I was asked to continue CA on this project, while under construction. Using the Chinese made CD set of drawings, I created a study model in Revit, and begun to analyse the problems of fireproofing for the diagonal void cut of the facades. The on-going results were a series of questions (for both the contractor and the client) which we crafted in the form of markup sheets (see last two images).
This 200,000 SF office building has a fairly complex curtain wall geometry which required a careful review of the curtain wall submittal during CD and CA. In fact, several in-s and out-s, together with convex and concave corner conditions, in both horizontal and vertical directions, created challenging curtain wall details. I produced studies of some of these conditions for client approval and contractor clarification purposes, especially around the main entry lobby. I have also produced some studies for the interior of the main lobby. Other tasks for this project included amendments of the CD set to include detailed area calculations, and miscellaneous shell plan revisions.
This high-rise tower is designed to be erected on top of the former San Francisco Mining Exchange building, a Neo-classic Greek temple facade with a richly decorated interior hall structure to be preserved and restored. I have been working as the Senior Building Professional on the CD set, and as Revit Specialist and designer for the Mining Exchange, the historical portion of the project.
The Mule Creek Infill Complex Project is a design-build, stipulated sum project with a contract value of approximately $330 million. The California Department of Corrections and Rehabilitation (CDCR) project includes 544,000 SF of new construction, spread across 23 individual buildings. The scope of work, adjacent to the active, high-security Mule Creek State Prison, includes the mass excavation of over 1,000,000 cubic yards of material, all new site utilities and systems to support the new complex and over one mile of lethal electrified fencing.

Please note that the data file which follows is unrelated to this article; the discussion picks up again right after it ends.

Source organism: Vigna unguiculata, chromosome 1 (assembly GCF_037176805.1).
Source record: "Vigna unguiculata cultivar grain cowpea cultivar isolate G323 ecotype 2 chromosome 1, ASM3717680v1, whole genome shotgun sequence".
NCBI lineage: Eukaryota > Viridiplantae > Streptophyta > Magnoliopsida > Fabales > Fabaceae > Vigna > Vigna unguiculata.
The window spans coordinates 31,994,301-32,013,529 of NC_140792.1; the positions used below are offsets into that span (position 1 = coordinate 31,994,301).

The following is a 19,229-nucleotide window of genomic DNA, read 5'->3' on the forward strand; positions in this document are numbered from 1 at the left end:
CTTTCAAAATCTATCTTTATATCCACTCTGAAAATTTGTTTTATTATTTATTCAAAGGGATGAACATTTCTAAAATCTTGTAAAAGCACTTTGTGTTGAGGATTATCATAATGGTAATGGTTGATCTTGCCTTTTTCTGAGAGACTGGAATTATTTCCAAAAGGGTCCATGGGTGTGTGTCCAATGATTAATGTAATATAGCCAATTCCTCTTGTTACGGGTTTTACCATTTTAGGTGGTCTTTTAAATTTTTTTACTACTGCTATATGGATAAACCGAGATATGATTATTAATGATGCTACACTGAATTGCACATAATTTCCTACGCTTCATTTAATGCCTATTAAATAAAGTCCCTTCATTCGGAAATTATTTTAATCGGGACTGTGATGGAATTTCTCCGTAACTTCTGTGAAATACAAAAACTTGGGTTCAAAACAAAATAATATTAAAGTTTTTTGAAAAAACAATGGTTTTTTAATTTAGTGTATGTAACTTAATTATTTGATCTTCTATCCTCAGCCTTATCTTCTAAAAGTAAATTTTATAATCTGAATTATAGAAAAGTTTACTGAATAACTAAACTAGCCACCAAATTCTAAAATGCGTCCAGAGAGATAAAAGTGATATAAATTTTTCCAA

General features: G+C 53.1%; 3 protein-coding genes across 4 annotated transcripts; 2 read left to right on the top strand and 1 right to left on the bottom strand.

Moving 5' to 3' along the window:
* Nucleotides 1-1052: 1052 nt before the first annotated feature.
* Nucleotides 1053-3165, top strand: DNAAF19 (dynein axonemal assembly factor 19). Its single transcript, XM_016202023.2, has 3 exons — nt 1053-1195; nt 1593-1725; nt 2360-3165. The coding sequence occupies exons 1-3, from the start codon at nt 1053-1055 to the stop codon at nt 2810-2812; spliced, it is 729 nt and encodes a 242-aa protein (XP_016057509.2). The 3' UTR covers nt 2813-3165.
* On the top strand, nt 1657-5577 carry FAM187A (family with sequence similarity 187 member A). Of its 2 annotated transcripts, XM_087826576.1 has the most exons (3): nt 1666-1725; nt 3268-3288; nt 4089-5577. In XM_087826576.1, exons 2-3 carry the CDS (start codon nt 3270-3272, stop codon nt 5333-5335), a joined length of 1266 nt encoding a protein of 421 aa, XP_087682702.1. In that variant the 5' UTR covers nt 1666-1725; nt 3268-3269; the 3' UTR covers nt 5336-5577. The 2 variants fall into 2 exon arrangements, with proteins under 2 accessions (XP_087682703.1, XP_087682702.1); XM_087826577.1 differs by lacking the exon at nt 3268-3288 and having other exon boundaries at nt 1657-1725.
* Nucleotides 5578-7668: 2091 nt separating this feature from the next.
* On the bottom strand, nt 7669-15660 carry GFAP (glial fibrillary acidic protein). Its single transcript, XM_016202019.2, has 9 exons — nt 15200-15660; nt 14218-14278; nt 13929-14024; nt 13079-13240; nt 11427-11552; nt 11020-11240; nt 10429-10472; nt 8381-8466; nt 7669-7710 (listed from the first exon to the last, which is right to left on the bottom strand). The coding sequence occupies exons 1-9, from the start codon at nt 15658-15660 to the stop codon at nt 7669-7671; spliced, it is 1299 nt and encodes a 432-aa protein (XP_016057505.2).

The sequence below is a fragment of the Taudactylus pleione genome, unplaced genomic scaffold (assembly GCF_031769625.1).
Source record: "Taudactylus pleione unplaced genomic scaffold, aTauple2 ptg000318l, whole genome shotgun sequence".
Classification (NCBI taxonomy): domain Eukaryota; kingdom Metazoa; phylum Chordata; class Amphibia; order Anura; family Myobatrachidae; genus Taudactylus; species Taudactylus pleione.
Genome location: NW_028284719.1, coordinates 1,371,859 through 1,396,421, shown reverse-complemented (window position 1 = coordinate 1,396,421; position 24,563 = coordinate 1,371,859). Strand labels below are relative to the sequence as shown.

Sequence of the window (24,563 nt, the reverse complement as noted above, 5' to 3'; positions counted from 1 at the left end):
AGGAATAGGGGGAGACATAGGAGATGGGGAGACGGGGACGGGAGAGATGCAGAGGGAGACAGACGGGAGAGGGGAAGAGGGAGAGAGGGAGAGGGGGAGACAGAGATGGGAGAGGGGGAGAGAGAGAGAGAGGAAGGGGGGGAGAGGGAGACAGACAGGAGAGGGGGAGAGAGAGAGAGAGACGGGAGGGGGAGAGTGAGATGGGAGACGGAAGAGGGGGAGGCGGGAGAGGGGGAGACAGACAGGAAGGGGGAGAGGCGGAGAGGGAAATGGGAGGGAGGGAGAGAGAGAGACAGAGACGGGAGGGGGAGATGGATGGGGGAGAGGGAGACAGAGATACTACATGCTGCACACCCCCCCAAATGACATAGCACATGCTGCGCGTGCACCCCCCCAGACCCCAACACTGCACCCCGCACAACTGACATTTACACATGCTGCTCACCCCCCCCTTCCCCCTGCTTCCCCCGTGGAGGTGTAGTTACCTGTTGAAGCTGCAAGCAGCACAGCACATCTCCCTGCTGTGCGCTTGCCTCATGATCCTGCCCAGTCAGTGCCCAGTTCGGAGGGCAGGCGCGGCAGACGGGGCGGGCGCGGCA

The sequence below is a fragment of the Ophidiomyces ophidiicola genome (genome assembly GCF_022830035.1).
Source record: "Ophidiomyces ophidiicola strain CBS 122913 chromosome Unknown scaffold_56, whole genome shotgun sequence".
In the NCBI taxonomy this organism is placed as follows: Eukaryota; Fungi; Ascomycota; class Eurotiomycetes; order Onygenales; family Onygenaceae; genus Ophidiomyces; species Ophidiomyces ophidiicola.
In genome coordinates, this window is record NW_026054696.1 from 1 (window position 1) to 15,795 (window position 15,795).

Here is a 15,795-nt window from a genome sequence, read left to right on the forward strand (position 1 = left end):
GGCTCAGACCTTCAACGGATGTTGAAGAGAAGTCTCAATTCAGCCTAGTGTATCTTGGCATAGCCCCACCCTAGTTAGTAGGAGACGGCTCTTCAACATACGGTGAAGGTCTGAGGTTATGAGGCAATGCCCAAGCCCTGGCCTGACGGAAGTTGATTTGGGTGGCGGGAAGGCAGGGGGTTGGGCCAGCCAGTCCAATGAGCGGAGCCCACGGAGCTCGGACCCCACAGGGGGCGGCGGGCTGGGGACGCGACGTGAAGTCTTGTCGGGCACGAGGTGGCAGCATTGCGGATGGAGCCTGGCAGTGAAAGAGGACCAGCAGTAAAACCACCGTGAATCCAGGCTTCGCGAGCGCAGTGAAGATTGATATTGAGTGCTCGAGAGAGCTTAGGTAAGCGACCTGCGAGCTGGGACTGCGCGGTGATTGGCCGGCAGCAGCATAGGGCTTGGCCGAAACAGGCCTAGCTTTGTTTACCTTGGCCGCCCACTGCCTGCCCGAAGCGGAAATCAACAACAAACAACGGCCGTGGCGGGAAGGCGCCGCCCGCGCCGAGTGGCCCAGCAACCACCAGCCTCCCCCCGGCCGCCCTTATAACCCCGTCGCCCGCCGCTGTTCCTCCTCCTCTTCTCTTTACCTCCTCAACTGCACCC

For this project I have first participated in the Competition and then I was in the team that developed the project from DD through 100% CD. I was the BIM manager for the HOK office. I have also produced some renderings for marketing purposes.
For this 275,000 SF, $165 million San Mateo County jail, I revised the CD set of drawings, particularly all exterior elevations sheets; I have also remodeled and documented the roofs.
For this high-rise building I have helped with the Bulletin #4, issued for the street lobby. In particular, I have remodeled and documented the elevator alcoves with their wood and stone paneling. I have also revised the RCP and other Revit drawings.
I was hired by Shah Kawasaki to work with the Construction Administration team for this large hospital project. One of the major tasks of the team involved the production and delivery of ACDs (Amended Construction Drawings). Some sheets for ACD 033 follows in the gallery below.
For this 108,000 SF, 120 FT tall, 11 stories, high-rise residential building I have provided BIM modeling and visualization services. Starting from a Sketchup model and DWG backgrounds, I have created and rendered the model in Revit (shell only).
For this 100% DD set submittal I have been producing the Fire Life Safety Plans, together with the Gallery's plans, RCPs, and Sections. The existing portions of the building are shown hatched.
For this CD submittal I focused on the Gallery's seismic joints covers, between the ACT and the K Building. I developed the Revit families designed to represent both the interior and exterior joint covers, which were then detailed and scheduled.